In 1857, another judge named Roger distorted the Constitution, disregarded precedent, disrespected Congress and proclaimed that the basic platform of one of America’s two major political parties was unconstitutional. The case was Dred Scott vs. Sanford, involving a slave who sued for his freedom because he had lived with his master in places where Congress had banned slavery. In an opinion by Chief Justice Roger Taney, the court not only ruled against Scott, saying that even free blacks were not citizens and therefore had no right to sue; it also declared the Missouri Compromise, which had outlawed slavery in Northern territories, unconstitutional.

Naturally, the rightie blogosphere, the Cato Institute, and rightie media generally are going nuts over that last paragraph and tearing it to shreds, while mostly ignoring the rest of the column. They are basically taking it as an insult. One guy wrote

Amar starts out by saying his students know more about the Constitution than Judge Vinson, but what I wonder is whether Amar’s students will, like their teacher, use false analogies, set up straw men, ignore their opponents’ arguments, and resort to the equivalent of childish name-calling.

BTW, the same guy who wrote the sentence above crafted a rebuttal to Amar that consists entirely of false analogies, straw men, and ignoring Amar’s arguments. The rebuttal is anal beyond words and reveals the writer has no grasp whatsoever of health care issues and how the Affordable Care Act addresses them. I don’t have time to take the whole thing apart, but for example —

“There is nothing improper in the means that Obamacare deploys,” he writes. “Laws may properly regulate both actions and inactions…” Of course, that part’s true, but it’s beside the point. Congress doesn’t have a general power to write laws; it only has power to “regulate commerce…among the several states.” If the founders had intended to give Congress a general power to write laws, they would have. But what they chose to do instead was to give Congress specific, limited powers. The question here is whether a law that forces people to engage in commerce qualifies as a “regulation of commerce.” Amar merely dodges that question.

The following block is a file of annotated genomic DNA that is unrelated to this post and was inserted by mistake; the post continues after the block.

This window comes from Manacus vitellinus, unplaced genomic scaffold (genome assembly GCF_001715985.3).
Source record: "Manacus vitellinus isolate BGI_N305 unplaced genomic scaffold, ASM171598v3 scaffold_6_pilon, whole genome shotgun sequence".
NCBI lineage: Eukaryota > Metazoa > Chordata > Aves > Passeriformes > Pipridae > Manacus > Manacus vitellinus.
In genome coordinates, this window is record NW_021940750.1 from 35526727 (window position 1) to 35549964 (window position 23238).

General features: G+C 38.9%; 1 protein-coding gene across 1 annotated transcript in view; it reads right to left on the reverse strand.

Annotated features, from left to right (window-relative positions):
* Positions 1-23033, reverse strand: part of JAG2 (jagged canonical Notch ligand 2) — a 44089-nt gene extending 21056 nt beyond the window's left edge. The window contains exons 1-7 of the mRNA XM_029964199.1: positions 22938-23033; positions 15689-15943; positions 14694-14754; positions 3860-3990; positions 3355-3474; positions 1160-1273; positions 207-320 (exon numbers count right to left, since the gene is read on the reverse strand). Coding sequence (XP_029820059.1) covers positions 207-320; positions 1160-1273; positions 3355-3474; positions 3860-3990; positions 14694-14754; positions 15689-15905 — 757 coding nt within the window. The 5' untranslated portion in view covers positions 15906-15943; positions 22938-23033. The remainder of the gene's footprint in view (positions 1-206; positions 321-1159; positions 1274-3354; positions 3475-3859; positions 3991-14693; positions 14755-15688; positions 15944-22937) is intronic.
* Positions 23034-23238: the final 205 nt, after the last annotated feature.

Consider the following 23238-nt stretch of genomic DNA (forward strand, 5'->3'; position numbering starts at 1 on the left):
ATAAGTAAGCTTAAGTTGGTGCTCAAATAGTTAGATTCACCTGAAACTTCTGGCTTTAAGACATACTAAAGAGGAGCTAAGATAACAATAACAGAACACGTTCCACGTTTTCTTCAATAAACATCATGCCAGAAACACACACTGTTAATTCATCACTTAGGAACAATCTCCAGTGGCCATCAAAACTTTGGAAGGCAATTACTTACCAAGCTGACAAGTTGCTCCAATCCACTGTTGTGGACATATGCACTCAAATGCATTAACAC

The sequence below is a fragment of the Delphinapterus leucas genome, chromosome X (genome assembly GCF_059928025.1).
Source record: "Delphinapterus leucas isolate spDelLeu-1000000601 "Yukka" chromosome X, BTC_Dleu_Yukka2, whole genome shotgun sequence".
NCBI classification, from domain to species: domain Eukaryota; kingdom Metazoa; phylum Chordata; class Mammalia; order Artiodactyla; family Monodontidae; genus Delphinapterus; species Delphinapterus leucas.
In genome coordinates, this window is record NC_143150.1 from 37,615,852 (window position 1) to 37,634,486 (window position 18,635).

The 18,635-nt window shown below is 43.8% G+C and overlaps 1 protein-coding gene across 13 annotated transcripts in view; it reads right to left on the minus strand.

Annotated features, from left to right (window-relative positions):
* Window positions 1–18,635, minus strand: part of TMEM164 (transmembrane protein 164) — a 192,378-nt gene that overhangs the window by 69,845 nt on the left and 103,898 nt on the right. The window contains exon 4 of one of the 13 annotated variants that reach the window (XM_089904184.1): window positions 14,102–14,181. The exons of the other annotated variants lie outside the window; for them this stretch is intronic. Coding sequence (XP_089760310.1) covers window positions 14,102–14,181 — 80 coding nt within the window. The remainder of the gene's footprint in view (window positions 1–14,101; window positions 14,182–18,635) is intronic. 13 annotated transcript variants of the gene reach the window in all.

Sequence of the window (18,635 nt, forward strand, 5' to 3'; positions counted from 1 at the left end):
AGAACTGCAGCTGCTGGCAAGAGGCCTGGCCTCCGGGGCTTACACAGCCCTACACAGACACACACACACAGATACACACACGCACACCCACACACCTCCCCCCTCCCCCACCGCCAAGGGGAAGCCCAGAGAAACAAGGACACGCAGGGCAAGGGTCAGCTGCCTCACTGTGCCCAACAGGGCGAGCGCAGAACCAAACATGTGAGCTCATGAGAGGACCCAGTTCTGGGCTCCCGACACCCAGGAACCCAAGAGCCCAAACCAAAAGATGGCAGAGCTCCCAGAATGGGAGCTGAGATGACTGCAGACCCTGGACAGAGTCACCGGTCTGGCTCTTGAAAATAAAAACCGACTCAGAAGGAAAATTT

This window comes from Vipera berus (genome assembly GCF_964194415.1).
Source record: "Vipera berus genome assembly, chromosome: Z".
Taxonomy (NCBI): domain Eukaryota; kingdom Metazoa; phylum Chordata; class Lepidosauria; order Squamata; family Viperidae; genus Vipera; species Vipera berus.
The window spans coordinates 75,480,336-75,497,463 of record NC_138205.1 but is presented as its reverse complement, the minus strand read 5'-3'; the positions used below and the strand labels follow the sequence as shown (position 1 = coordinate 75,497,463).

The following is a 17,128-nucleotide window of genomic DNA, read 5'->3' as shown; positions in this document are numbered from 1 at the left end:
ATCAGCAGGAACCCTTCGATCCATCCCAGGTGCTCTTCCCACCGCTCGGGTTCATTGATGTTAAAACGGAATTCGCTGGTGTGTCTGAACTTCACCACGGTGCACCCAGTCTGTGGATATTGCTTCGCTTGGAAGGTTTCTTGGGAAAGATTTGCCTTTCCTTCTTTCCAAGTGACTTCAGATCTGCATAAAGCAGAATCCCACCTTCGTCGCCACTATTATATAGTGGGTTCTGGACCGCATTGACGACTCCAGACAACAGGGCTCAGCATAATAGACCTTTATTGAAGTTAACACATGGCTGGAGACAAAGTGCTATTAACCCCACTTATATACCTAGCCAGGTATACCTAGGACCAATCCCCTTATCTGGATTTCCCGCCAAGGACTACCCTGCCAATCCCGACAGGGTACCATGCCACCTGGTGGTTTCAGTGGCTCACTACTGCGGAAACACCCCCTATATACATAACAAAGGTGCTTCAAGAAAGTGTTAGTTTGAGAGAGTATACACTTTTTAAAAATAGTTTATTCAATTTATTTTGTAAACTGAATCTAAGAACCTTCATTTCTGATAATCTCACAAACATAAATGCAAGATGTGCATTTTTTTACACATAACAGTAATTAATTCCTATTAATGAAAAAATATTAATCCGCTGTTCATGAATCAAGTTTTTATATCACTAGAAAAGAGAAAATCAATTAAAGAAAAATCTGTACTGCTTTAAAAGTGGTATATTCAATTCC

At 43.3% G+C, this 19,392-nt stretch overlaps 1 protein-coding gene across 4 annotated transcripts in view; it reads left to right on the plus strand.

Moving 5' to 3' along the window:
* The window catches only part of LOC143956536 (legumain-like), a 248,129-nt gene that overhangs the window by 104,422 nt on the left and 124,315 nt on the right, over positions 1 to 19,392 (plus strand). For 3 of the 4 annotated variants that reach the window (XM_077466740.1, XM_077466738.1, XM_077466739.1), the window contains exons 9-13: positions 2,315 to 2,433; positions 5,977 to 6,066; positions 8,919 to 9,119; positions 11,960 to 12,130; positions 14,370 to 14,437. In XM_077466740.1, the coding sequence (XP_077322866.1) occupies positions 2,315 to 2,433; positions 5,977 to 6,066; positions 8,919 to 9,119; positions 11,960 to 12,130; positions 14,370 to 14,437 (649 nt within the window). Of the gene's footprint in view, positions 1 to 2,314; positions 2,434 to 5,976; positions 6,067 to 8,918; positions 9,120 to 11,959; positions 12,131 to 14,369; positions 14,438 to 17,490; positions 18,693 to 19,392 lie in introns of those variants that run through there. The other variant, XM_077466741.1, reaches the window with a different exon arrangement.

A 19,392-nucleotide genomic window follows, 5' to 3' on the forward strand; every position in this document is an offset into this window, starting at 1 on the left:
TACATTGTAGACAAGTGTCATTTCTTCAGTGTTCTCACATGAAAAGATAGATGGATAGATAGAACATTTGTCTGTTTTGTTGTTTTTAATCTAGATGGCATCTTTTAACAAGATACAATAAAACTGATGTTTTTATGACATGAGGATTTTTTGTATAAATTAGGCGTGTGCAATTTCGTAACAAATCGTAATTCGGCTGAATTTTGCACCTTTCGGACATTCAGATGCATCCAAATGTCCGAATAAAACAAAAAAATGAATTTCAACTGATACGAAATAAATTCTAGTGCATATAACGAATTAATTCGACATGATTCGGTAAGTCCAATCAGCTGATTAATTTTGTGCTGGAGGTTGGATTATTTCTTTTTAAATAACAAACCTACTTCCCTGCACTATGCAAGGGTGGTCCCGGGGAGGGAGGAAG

Amar doesn’t dodge the question of the commerce clause at all, as you can see by the parts I have already excerpted above.

Get this —

“…and in any event,” he continues, “Obamacare does not regulate pure inaction. It regulates freeloading. Breathing is an action, and so is going to an emergency room on taxpayers’ nickel when you have trouble breathing.”

Think about that: breathing is an action. Does Amar believe that Congress can put conditions on your choice to breathe?! There’s a word for governments that require every citizen to do something as a condition of continuing to breathe. The word is not “free”!

Did I say this guy was anal beyond words? I mean, how stupid do you have to be to have so totally missed the point? The point, of course, is that the individual mandate addresses the issue of cost shifting caused by uninsured people who can’t pay for their own care. The costs are shifted to taxpayers and to the insured — hospitals pad their bills to make up for uncompensated cost, and that cost is passed on to the people who pay padded insurance premiums. But it’s an extremely inefficient and costly way to provide health care. Seeing to it that most people are insured should (the CBO says) bend the curve on health care costs. And this is central to what the Affordable Care Act is trying to do — keep skyrocketing health care costs from bleeding our economy dry. And this makes it a perfectly reasonable thing to be regulated under the commerce clause, since it impacts the entire American economy and the commerce thereof.

But Mr. Anality continues, saying that “Nor is Amar’s reference to emergency rooms relevant. Obamacare has nothing whatsoever to do with this.” Like most righties, he can’t see how things interconnect. The Affordable Care Act probably doesn’t directly address the mandate for federally funded emergency rooms to at least stabilize everyone who comes through the door, even if they can’t pay. But one of the obvious effects of getting more people insured is to relieve the stress on emergency rooms and get people care in a more cost-effective way.

Update: Some of you will appreciate this — “Health Care Challenge in Florida: Blotting Out the Necessary & Proper Clause” by Simon Lazarus at the American Constitution Society.